About this report
This study aims to fill a gap in knowledge by investigating the key characteristics of StratCom capacity and capability in the defence sectors of NATO nations. The research will aim to review the policy, doctrine, organisational structure, training, education and resource base, which NATO nations have in place, to deliver StratCom in the defence domain. Three research questions will be explored to achieve this:
The first research question aims to unlock the differences in interpretation of StratCom as a process and mind-set among member nations and NATO Headquarters and review how such interpretations determine capability and capacity in this field.
The study’s second research question asks to what degree individual countries regard the
utility and priority of StratCom as a mind-set to mitigate strategic risk in the contemporary operating environment.
The study’s final research question is to assess the strengths, weaknesses, opportunities and threats to individual nations’ StratCom capacity and capability in order to provide guidance to key NATO stakeholders for future collective development and reform within the capability.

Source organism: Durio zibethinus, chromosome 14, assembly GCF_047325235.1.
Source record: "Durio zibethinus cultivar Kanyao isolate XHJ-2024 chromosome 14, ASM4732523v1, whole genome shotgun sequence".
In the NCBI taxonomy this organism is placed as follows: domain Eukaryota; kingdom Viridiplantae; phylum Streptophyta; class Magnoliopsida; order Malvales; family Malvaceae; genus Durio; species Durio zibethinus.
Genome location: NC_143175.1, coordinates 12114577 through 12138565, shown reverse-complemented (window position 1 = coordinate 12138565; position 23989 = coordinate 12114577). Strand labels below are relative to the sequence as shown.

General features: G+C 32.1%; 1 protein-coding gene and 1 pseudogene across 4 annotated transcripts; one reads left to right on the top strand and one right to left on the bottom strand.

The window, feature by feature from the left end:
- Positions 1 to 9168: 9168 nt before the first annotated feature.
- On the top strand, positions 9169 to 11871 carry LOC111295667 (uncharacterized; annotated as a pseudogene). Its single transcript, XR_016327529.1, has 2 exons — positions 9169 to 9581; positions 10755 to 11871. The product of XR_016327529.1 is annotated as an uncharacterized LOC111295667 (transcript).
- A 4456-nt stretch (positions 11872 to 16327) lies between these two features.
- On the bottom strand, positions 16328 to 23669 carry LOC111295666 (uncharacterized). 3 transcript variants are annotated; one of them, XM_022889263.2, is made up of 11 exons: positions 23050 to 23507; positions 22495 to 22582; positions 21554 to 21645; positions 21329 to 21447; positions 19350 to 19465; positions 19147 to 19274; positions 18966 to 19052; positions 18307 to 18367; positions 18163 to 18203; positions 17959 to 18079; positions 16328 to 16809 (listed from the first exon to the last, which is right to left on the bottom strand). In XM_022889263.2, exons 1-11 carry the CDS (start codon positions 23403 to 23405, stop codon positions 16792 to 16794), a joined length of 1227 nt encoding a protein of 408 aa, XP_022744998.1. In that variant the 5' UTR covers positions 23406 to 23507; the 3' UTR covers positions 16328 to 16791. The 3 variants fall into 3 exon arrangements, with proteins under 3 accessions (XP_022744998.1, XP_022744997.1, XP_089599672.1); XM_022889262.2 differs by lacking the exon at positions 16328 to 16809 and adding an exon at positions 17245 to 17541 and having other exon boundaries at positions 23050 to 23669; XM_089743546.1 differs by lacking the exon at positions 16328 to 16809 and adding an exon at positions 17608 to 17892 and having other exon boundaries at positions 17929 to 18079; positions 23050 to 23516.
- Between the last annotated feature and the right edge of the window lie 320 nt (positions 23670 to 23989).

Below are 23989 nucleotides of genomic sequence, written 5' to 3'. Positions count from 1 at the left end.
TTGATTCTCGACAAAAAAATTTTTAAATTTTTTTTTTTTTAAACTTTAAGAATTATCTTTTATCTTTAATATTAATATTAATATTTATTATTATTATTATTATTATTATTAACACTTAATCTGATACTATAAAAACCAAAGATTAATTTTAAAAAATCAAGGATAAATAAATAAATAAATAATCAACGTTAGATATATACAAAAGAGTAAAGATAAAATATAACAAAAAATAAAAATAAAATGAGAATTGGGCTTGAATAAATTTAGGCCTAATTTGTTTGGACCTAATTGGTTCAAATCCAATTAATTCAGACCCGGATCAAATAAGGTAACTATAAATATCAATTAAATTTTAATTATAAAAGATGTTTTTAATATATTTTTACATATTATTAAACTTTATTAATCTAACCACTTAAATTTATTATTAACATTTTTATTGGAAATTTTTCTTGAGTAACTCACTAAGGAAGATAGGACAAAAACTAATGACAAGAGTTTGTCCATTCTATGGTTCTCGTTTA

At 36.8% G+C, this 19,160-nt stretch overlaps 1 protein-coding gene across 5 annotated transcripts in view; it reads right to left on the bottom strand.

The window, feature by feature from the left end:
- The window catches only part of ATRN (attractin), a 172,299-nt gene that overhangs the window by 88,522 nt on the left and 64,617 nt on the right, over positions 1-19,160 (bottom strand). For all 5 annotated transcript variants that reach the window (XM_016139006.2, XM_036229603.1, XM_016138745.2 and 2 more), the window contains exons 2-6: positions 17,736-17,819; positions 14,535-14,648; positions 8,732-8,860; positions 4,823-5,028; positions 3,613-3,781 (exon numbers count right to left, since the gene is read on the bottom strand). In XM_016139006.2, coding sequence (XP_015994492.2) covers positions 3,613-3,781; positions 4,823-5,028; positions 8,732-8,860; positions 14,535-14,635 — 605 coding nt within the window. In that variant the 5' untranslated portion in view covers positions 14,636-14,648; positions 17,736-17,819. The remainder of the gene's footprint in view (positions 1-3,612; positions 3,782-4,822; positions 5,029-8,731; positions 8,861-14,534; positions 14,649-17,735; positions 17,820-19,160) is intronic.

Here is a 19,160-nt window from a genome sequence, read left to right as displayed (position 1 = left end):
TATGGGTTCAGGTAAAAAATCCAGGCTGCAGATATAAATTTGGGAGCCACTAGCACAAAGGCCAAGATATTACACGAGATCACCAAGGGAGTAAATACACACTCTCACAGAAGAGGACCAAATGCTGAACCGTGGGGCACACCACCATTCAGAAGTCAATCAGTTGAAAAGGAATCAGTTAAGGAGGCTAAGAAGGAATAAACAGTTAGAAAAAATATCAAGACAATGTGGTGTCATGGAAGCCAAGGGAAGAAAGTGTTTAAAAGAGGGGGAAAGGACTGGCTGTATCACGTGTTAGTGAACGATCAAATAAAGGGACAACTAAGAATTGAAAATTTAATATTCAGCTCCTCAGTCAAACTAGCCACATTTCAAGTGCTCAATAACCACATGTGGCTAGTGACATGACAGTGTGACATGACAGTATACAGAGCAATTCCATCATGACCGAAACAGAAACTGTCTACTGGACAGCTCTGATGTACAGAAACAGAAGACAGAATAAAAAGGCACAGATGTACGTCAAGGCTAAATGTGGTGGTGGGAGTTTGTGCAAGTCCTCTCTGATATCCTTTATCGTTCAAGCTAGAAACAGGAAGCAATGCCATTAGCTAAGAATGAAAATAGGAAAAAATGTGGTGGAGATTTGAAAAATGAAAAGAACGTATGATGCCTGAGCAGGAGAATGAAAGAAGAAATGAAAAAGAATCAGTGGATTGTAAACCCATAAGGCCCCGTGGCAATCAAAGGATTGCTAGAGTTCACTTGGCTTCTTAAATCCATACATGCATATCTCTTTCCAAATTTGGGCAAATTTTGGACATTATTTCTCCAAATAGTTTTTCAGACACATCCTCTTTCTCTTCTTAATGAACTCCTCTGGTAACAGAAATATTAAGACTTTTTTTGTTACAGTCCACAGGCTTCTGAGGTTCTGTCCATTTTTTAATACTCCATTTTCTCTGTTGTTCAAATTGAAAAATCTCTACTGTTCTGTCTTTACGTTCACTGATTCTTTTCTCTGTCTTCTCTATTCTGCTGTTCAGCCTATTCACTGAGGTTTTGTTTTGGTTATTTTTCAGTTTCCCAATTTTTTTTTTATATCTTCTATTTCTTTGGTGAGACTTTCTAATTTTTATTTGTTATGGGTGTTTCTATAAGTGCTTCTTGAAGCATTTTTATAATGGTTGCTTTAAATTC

The study builds upon work already undertaken in the military, academic and corporate sector. Most significantly it seeks to add to the academic work of Tatham and LePage (2014), who identified significant contradictions in understanding and application of StratCom among troop contributing nations, based upon their individual organisational cultures and national outlook. By further investigating the baseline of understanding and application among participating nations, the study hopes to provide input to the Military Committee Policy on StratCom, perhaps to assist in a timely and resonant codification of the capability as the Alliance faces up to new communications challenges. It will also complement wider COE research identifying the lessons learned from operations in Afghanistan.
The aims of this study sit more comfortably within an interpretive research philosophy (Anderson, 2013), focussing primarily on the essential human experience of communication. Primary research was therefore conducted in the form of questionnaires (sent to all NATO nations) and in-depth interviews (3-5 NATO nations were chosen according to the results of the questionnaire) across all of the project’s primary research questions.